Cameos are abound in Bros, with another Broadway legend, Kristen Chenoweth making a funny Beach Blanket Babylon-esque appearance at an LGBTQ awards show that skewers awards shows in a way reminiscent of 1997’s In & Out. Props to cinematographer Brandon Trost (the Neighbors films) who balances these moments of visual satire with a gorgeous and sun-bathed New York that’s the stuff of deep romance and Stoller’s direction keeps things perfectly afloat.
The secondary plot of the LGBTQ museum running out of money and needing to secure funding just in time for the big finale opening night gives us uproarious performances from Jim Rash’s bisexual avenger Robert, Dot Marie Jones’ keep-everything-together lesbian Cherry, Miss Lawrence’s Black gender non-conforming “I hear you and I see you” Wanda, Ts Madison’s Black trans woman spitfire Angela and Eve Lindley as a Latina trans IG influencer Tamara. They constantly provide comedy and salty commentary as well as keep Bobby in check.
That’s not to say that all of Bros is comedy. There is an undercurrent of anger and sadness when Bobby tells his friend “We had AIDS, they had Glee.” Is it still a funny line? Absolutely. Both times I saw the film at the Toronto International Film Festival the audience exploded in laughter. Some knowing and eager to taunt a show like Glee (the recent Lea Michelle of it all) and some, like me, allowing ourselves to find peace, solace, and even humor, in the darkest modern era of gay culture. It’s in the spaces in between where Eichner and Stoller’s script excels. They stick with the classic structure of the rom-com but color just outside the lines to make the universal very specific, giving us one of the best films of the year.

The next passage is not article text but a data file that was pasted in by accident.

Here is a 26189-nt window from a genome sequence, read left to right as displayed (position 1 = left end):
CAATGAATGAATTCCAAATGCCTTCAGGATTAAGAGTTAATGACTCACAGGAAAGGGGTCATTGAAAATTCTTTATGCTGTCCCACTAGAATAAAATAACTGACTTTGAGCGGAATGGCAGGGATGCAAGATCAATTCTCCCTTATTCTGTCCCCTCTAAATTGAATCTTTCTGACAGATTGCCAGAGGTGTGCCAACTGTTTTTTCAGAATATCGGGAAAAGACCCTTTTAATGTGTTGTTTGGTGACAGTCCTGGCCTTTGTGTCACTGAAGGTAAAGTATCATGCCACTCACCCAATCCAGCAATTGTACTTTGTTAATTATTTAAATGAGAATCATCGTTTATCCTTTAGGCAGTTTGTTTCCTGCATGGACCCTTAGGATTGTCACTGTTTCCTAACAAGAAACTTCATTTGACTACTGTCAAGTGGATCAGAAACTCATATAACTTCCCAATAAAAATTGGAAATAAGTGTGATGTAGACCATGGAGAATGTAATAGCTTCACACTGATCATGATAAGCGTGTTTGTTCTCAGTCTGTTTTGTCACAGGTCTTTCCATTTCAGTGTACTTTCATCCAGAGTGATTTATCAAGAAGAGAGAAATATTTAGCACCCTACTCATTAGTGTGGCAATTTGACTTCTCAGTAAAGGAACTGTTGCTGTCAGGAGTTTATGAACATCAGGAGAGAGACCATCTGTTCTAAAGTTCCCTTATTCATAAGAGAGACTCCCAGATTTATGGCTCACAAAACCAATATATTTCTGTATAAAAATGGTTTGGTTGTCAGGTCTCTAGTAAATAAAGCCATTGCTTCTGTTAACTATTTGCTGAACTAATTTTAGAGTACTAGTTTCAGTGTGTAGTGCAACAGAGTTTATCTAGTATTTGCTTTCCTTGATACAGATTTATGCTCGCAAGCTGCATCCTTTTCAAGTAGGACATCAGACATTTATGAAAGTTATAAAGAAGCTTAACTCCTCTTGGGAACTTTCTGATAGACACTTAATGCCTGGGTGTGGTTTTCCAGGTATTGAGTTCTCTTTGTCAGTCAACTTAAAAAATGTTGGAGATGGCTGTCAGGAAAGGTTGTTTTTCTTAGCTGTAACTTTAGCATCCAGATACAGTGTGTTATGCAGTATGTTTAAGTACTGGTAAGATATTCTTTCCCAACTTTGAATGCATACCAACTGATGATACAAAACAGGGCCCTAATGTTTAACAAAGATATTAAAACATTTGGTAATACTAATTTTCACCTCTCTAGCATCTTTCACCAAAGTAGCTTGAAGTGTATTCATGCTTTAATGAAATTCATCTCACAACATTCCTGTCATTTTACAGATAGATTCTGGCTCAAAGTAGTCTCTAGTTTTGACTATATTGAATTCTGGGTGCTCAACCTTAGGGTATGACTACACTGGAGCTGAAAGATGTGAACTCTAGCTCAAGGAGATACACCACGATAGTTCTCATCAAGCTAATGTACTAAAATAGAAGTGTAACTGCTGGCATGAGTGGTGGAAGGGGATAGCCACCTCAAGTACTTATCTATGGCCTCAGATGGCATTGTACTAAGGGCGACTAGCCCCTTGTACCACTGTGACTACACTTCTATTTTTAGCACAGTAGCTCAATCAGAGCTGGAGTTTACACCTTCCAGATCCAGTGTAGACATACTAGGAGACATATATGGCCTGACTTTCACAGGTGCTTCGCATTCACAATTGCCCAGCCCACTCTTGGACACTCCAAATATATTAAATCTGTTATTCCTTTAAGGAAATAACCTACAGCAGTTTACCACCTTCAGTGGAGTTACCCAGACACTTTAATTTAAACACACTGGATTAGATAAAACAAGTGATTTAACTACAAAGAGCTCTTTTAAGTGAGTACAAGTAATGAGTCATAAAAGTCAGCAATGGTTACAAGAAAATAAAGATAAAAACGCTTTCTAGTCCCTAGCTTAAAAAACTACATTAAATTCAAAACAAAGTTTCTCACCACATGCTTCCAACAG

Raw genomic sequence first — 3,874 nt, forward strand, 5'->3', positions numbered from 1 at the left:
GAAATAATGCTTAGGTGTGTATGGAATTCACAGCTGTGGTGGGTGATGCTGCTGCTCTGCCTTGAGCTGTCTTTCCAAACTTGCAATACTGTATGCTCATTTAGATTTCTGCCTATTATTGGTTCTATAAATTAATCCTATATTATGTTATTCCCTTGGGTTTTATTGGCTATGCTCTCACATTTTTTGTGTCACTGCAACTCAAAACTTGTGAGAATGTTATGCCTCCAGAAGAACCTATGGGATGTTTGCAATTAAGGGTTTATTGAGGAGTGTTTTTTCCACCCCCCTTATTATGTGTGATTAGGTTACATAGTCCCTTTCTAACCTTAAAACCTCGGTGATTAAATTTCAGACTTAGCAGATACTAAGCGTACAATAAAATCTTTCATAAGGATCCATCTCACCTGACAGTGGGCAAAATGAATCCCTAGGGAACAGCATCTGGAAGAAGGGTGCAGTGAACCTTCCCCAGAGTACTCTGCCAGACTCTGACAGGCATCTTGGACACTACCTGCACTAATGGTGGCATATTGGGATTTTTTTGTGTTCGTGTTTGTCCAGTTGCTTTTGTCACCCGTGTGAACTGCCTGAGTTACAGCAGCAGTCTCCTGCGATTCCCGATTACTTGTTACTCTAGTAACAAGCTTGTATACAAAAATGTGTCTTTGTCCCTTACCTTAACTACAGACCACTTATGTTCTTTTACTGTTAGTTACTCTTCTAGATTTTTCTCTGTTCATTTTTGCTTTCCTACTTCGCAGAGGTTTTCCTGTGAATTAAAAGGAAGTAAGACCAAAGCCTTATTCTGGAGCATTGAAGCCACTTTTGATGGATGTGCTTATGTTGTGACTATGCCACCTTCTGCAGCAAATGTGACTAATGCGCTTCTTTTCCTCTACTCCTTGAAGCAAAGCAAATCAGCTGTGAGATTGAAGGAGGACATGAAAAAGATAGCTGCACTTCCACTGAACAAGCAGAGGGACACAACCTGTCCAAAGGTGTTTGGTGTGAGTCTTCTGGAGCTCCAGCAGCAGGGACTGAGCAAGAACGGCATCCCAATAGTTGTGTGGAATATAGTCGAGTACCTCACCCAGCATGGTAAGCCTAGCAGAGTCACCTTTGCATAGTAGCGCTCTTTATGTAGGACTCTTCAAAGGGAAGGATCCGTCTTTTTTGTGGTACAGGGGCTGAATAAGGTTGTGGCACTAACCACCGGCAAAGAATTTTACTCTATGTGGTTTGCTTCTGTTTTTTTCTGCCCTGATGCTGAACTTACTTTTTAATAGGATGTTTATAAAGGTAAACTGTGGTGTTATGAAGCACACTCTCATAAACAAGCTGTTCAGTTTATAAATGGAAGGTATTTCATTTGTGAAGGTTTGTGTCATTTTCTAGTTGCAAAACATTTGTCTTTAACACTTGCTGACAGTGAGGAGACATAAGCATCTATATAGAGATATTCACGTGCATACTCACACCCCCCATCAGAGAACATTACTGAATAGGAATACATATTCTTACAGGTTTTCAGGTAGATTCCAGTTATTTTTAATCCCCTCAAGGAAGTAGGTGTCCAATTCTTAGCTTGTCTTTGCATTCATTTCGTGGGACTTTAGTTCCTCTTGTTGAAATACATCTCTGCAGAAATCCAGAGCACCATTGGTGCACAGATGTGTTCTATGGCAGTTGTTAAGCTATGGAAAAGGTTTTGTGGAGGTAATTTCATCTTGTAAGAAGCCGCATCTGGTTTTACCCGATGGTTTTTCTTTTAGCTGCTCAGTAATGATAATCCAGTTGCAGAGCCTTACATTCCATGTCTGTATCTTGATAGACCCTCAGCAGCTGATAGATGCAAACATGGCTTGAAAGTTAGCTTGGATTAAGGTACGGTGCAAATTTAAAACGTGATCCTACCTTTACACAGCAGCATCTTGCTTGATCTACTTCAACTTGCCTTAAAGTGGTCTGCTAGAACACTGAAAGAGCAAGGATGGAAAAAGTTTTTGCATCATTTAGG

Queer actors also populate the film in ways both clever and necessary. Eichner and Stoller take quite a few potshots are not just LGBTQ programming for straight people that’s been capitalized on our growing popularity (the Hallmark satires are hilarious) but even ‘for us/by us’ shows like Schitt’s Creek (which takes a bit of a beating here) and the reboot of Queer Eye. Original Queer Eye star Jai Rodriguez plays straight as Aaron’s supportive brother in an overly macho sendup in quite a perfect flip of the coin of how often we see straight actors playing gay with the myopic lens of a few stereotypical traits and fantastically turns the tables on the “straight actors playing gay cowboys for Oscars” trope.
Bookending the summer which opened with Andrew Ahn’s deliriously funny Fire Island (love the competing east coast gay mecca movies) feels like a dream that I never thought I’d actually see, a gay crowdpleaser where the heroes don’t have to die at the end. Let’s keep it going.
Meanwhile, you can hit me up on Zellwegr at AlwaysTheHours2002.
Universal Pictures will release Bros only in theaters on September 30.